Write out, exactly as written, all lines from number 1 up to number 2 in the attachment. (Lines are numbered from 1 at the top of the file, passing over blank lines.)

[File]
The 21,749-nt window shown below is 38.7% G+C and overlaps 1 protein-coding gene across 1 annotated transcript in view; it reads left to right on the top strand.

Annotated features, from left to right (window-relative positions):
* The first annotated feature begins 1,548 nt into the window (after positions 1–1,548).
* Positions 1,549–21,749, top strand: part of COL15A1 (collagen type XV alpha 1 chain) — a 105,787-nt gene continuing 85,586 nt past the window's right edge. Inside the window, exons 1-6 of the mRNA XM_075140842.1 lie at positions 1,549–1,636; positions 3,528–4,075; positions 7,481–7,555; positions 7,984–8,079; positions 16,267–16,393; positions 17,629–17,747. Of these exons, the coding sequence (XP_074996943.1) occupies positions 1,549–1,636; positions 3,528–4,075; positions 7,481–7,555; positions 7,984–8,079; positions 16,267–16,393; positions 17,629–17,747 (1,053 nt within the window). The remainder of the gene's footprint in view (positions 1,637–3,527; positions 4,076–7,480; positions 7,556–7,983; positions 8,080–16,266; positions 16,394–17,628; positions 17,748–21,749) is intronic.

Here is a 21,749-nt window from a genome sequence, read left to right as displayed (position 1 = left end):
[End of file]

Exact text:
The 21,749-nt window shown below is 38.7% G+C and overlaps 1 protein-coding gene across 1 annotated transcript in view; it reads left to right on the top strand.

Annotated features, from left to right (window-relative positions):